The recommendations are certainly appropriate for patients considering radiation treatment to the head and neck, however actual dose to each tooth would not be available until the patient has started treatment. For instance, if a patient has been sent to your office for dental clearance the anticipated dose will help determine dental treatment needed. Call the Radiation Oncologist to discuss the possibilities for the diagnosis. Ask what long term side-effects they would anticipate due to the treatment field and what teeth they may have concerns about. More than likely they will use terms like upper, lower, molar (which may include pre-molars) and front teeth. It is atypical for tooth numbers to be referenced when they discuss treatment so be ready to talk in their terms for effective communication. It would also be appropriate to start the patient on a fluoride routine or offer a cleaning and fluoride varnish. It has been my experience the cleaner the oral cavity at start of treatment the better. Even a small amount of calculus between #24, 25 can cause irritation as radiation therapy progresses.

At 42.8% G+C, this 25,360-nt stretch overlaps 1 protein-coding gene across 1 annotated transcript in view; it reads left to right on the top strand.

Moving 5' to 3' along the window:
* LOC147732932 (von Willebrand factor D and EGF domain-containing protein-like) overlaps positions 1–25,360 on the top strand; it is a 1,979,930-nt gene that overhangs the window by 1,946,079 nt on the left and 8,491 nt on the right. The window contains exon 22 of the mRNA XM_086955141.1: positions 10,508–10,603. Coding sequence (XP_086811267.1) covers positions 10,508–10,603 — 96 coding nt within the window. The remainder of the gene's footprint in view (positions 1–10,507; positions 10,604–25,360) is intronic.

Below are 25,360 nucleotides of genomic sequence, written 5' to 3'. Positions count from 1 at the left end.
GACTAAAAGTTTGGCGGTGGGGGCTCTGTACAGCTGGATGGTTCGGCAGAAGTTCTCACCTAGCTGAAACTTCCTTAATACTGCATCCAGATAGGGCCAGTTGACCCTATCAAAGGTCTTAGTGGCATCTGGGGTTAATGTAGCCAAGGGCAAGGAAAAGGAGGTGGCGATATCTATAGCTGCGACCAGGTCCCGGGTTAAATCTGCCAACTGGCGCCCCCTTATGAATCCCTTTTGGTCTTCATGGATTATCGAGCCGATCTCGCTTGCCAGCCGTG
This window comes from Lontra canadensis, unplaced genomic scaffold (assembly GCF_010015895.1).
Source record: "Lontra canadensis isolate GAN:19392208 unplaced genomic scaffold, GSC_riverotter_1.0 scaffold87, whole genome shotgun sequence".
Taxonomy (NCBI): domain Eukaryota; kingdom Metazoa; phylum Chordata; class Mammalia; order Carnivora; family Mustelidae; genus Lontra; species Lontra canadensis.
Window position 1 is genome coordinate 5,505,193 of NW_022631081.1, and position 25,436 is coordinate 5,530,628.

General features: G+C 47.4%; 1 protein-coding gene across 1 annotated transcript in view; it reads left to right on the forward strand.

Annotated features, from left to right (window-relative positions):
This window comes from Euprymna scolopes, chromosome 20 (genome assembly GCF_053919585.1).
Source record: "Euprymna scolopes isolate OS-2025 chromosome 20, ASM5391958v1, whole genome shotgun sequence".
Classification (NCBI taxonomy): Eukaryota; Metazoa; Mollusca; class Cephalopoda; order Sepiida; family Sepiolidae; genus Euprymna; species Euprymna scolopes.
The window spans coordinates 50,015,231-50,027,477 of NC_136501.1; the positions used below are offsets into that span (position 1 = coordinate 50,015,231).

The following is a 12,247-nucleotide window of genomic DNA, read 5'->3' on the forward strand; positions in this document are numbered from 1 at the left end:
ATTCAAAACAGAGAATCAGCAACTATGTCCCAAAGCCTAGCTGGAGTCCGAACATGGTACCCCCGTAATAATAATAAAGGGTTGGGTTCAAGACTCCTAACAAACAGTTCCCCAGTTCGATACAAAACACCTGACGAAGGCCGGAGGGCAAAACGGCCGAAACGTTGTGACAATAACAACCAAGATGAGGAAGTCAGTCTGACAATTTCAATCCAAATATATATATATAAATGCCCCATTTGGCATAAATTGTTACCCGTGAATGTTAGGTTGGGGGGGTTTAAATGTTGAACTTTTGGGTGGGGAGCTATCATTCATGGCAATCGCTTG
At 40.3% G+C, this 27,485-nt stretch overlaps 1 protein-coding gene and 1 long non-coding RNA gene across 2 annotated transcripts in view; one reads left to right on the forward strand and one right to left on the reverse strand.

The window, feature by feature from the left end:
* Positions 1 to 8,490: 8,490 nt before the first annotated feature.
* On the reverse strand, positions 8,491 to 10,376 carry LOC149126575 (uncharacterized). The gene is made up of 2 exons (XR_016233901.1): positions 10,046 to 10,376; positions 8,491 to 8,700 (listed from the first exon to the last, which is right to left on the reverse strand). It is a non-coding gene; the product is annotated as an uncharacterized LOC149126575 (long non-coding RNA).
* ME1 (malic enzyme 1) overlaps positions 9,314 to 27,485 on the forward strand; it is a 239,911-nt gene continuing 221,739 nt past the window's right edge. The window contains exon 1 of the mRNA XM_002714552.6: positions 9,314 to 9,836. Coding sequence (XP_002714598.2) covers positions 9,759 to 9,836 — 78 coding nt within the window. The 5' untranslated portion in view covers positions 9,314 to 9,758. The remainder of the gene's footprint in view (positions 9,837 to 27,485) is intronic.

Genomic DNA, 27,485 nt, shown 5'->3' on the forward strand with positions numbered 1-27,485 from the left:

You may also offer to prescribe a calcium phosphate rinse for xerostomia. There are initial data that also suggests supersaturated calcium phosphate rinses may help delay the onset and minimize the severity of oral mucositis.

For areas color-coded in yellow or red, are there any types of dental procedures that are safe to perform without first consulting with the treating physician?

Dental procedures that are usually considered safe to proceed without first consulting with the Radiation Oncologist are fillings, crowns, bridges, RCT, routine periodontal therapy, procedures that do not involve trauma or disturb the bone. Also, when considering treatment needs, take into consideration the patient's dental history. Will their oral care routine support a larger filling or would a crown offer better protection against recurrent decay and fracture? Many patients would benefit from a proactive treatment plan approach rather than a watch and see. Take precautions to avoid the risk of future extractions.

How frequently are dental radiographs recommended for the head & neck cancer survivor and is there a concern of adding to their cumulative radiation exposure?